Frank Smith & Patch the Dog

The most famous Bomber Command pet is Guy Gibson’s Labrador, Nigger. However, other dogs appear in photos of Bomber Command aircrew, some of whom traveled with their owners on bombing sorties.

Frank Smith was with 97 Squadron at the end of the war, flying as a rear gunner with a pilot named Harrison. The celebratory photograph below may either have been taken when they finished their tour or when the war ended.

frank smith and possibly harrison
Frank Smith, left, probably with his pilot Harrison

Patch the dog appears with Frank (they seem to have been inseparable) in a number of photos. It is thought that Patch was brought back from Belgium after the war ended and that the crew hid him on the plane in order to get him back.

The photograph below is one of the best informal photos we have seen of the quiet life back at base. Patch appears on the far left, held safely by Frank.

with patch the dog

With many thanks to Margaret and Jeffrey Bossons.

frank and patch

1409 Met Flight

1409 Met Flight’s primary duty was to ascertain the weather conditions over the targets before a bombing operation. They also checked weather conditions over the British Isles, which were critical to the safe take-off and landing of operational aircraft. This might seem like a dull routine job, but it was anything but. The dangers which the crews faced were extreme,

The new page on 1409 Met Flight gives a brief outline of its work.

It also includes details of the Maurice Briggs and Baker crew, together with links to some of the extensive research which has been carried out about them.

Soviet PoW Gift

Ralph Cecil Saunders, a navigator with 97 Squadron, was one of only two survivors of the crew of Kenneth Painter, which was shot down on 20 October 1943. The other survivor was Tom Andrews, the wireless operator.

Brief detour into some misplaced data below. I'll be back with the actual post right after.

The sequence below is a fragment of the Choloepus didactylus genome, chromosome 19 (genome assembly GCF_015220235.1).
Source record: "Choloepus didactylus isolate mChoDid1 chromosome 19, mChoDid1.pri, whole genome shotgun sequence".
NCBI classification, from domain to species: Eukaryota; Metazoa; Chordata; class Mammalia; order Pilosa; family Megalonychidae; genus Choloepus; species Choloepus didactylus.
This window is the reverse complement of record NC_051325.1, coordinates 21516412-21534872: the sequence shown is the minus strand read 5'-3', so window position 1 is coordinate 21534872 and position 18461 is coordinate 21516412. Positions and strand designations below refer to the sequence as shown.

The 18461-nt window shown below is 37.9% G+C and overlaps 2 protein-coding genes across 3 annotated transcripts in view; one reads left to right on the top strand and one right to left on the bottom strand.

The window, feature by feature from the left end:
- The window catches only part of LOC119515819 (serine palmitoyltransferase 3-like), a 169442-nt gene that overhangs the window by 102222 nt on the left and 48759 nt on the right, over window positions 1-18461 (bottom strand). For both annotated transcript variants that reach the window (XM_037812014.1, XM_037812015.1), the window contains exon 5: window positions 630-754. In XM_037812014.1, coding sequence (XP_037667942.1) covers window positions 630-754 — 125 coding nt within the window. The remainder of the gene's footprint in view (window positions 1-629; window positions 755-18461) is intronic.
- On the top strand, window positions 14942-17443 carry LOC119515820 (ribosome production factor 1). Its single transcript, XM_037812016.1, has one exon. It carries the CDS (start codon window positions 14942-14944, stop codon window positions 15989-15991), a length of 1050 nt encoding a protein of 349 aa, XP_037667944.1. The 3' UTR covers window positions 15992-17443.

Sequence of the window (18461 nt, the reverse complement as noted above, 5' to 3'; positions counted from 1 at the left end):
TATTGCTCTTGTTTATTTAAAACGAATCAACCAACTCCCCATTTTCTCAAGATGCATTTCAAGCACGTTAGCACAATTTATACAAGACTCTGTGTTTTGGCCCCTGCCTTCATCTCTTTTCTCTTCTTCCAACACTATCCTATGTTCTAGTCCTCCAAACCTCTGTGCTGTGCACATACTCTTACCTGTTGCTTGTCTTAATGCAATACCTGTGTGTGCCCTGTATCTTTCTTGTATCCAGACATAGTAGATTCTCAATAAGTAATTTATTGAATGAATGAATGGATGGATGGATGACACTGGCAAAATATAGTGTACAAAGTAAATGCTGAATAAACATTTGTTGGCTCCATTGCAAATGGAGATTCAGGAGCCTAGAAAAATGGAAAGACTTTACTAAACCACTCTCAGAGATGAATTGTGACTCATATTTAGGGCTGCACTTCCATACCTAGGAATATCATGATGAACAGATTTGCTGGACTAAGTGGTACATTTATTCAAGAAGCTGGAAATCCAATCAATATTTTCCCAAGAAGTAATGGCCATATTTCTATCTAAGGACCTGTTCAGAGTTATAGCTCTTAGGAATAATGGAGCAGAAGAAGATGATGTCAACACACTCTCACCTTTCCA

Saunders spent the rest of the war at Stalag IVB at Mülhberg, south-west of Berlin. This was liberated by the Red Army on 23 April 1945; however, the bulk of the prisoners were not released by the Russians until around 22 May. (See Footsteps on the Sands of Time, by Oliver Clutton-Brock.)

Although we have not yet traced official records, it appears that a number of Soviet prisoners were also kept at Mülhberg, one of them being Alex Polewoj. Generally speaking, Soviet prisoners were kept separately from British prisoners, and treated abysmally. Saunders made friends with Alex Polewoj through the wire, and in gratitude the Soviet soldier gave him the cigarette box.

Despite the appalling conditions in which the Soviet prisoners were held, Saunders would later recall potatoes (presumably cooked and therefore edible) being thrown through his window by them when he was in the “cooler”.

There will be more on Ralph Saunders and Tom Andrews on another post.

With thanks to Peter Saunders.

saunders cigarette box

Adding Pages for each PFF Squadron

We are gradually adding individual pages, or groups of pages, for each PFF Squadron.

Just added today is the summary list for the 20 PFF Squadrons by type, that is to say ‘Heavy’ (Lancaster, Wellington, Stirling, or Halifax – all were flying Lancasters by August 1943) or Mosquito.

The total of 20 squadrons includes 1409 Meteorological Flight, which flew unarmed Mosquitoes on survey flights.

RAF Pathfinders Archive, “Tales”, No. 5

Tales from the Archive this month is on Wally Layne’s wartime log. Wally was a member of a 97 Squadron crew which was shot down over Germany in September 1943, and he spent the rest of the war as a prisoner. His logbook is one of the best surviving examples of the many thousands of logbooks which were made by British prisoners of war.

Tales from the Archive 5. 22 February 2018

Wally Layne has his own website, created by his son David, with an immense wealth of documentation and images, see: WALLY’S WAR

 

 

New Trustee: John Clifford

There has been a bit of a delay in announcing the good news but the Charity Commission has now been updated with the details of our new trustee, and we are delighted to welcome on board John Clifford, Senior Curator at the Pathfinder Collection, RAF Wyton.

John has an immense fund of knowledge about the Pathfinders, and was the key man in setting up the Black Thursday display at RAF Wyton last December, just in time for the 74th anniversary, a massive achievement considering how short of time we all were to get the Deverill collection purchased and on display.

Further details of our partnership with RAF Wyton.